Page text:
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Wednesday, November 12, 2003
Man, you're just asking for it, Pitchfork...
Pop music gets off way too easily; so long as groups stick to only the shiniest and gooiest of melodies, throw in a couple of ba-ba-buh's, and sing about how much Stacey's mom "has got it goin' on," or some other such timeless verse, they're valued as somehow above the fray. Even the most venomous rock elitists can be defanged by a few simple hooks, it seems, turned endlessly forgiving by some easy harmonies. If Stalin himself had ruled with less of an iron fist and more Beach Boys-style harmonies, he might be remembered as much for his keen songwriting chops as for the wholesale slaughter of millions of his own people; such is the inexplicably titanic redemptive power of pop. That self-same blinding power is also why it takes a band as innovative as The Unicorns to throw the complacencies of pop into stark relief, finally hold it accountable for such casual abuses, and, in doing so, transcend them.
...and with the Stalin ref, I think they've managed to say something that'll annoy almost all my regular readers. I, of course, am annoyed just at the en passant, completely gratuitous Fountains of Wayne rip.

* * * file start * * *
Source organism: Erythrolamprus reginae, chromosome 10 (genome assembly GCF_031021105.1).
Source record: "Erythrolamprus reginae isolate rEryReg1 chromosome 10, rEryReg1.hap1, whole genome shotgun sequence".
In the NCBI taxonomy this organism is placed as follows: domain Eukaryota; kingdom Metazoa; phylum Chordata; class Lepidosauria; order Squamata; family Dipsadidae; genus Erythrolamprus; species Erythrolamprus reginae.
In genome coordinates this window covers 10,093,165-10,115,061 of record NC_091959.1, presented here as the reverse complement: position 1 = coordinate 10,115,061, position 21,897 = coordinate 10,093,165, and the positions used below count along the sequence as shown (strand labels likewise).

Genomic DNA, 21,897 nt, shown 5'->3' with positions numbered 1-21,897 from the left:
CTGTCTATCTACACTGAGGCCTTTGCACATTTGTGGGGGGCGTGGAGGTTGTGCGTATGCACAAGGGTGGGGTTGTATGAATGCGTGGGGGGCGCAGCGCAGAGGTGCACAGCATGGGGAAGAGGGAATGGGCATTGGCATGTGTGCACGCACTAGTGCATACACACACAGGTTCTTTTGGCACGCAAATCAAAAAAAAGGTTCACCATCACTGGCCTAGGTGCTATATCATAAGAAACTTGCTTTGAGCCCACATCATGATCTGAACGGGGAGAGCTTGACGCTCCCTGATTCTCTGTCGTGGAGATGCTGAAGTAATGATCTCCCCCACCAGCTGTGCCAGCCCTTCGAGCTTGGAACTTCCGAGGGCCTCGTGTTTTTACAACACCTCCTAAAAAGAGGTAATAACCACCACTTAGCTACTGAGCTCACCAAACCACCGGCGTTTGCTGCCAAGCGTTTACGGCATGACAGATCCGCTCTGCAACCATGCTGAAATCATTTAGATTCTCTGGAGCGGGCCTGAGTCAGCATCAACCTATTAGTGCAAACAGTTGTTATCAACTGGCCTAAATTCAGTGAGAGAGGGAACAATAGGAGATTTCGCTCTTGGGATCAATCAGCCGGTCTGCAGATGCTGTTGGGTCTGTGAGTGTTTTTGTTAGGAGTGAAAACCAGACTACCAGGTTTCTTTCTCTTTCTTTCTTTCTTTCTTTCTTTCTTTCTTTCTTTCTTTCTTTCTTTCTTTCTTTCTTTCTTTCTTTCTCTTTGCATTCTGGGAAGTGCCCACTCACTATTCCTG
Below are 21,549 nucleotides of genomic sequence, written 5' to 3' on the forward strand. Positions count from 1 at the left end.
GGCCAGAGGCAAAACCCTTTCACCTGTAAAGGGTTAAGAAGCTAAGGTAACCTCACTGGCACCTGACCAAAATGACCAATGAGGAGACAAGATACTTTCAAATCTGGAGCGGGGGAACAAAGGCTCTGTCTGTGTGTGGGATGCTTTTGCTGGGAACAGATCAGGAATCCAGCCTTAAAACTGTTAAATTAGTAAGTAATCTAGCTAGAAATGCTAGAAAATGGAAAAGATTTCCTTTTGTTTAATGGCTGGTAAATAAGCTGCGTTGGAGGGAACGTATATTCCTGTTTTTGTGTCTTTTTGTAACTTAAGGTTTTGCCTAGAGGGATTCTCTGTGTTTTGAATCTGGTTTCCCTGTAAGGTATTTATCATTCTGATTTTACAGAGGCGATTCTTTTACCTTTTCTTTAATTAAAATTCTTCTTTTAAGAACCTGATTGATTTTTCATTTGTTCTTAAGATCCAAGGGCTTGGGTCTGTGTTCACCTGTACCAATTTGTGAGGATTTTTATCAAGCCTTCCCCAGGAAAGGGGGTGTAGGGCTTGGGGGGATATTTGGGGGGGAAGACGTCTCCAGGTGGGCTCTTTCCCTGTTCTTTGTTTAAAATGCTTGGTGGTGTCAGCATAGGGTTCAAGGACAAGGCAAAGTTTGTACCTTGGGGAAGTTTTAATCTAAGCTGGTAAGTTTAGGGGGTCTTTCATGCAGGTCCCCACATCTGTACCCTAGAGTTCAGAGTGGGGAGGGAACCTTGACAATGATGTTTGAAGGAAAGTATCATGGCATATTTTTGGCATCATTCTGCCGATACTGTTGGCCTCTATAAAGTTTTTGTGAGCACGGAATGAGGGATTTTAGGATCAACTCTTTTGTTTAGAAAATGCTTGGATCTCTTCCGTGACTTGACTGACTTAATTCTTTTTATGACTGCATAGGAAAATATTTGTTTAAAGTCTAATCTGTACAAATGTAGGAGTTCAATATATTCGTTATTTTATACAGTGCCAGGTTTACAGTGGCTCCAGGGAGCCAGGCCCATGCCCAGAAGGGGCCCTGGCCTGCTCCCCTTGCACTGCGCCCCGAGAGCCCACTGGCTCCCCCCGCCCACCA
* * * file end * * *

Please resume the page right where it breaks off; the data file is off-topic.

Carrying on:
But we'll get into all that in a bit. First, let me see if I can parse the actual critical viewpoint behind this mass of opinionatedly frustrated verbiage.
Pop Techniques ("PT") are bad, clearly. They are bad because they are easy, because they make it easy for someone less talented to make something that seems good. This is bad because it allows people who are evil--like Stalin, or, um, Fountains of Wayne--to be perceived as good. Despite the fact that they are evil. Thus, although PT bring an enormous amount of pleasure to people, they should be avoided in favor of deconstructing pop songs and ahead-of-the-curve innovation, because this is more honorable and because it does not constitute abuse. (Abuse here presumably being...OK, I have no fucking idea how this constitutes abuse.)
Boy oh boy, where to start with that, huh? First off, let's try the bit about "Even the most venomous rock elitists can be defanged by a few simple hooks." Which universe is this true in? Hell, it's not even true on that particular website. The hardcore elitists will break out in hives at a single sweet harmony, and will instead cross their arms, narrow their eyes, and listen to Ssion or Matthew Herbert or something. Sure, elitists sometimes embrace poppy stuff, but this very review gives the lie to the formulation being advanced: they're not seduced to otherwise unlikable music via PTs, they're able to choke down blatant PTs because of an overriding abstraction or difficulty. Indeed, the puzzle for indie folks most of the time is how to make poppy stuff that the critics will be able to accept, because even if the songs are great and the performances is great, unless there's a Beckish lo-fi guitar line or a Nirvanaish metal/punk patina, it can't be easily embraced. Hell, the formulation doesn't even work for the more open-minded pop fan; there are loads of PTs in radio-friendly R&B, Celine Dion, Luther Vandross, etc., but you don't see, say, your typical Merge fan with a B2B CD in their discman. (More's the pity, but so it goes.)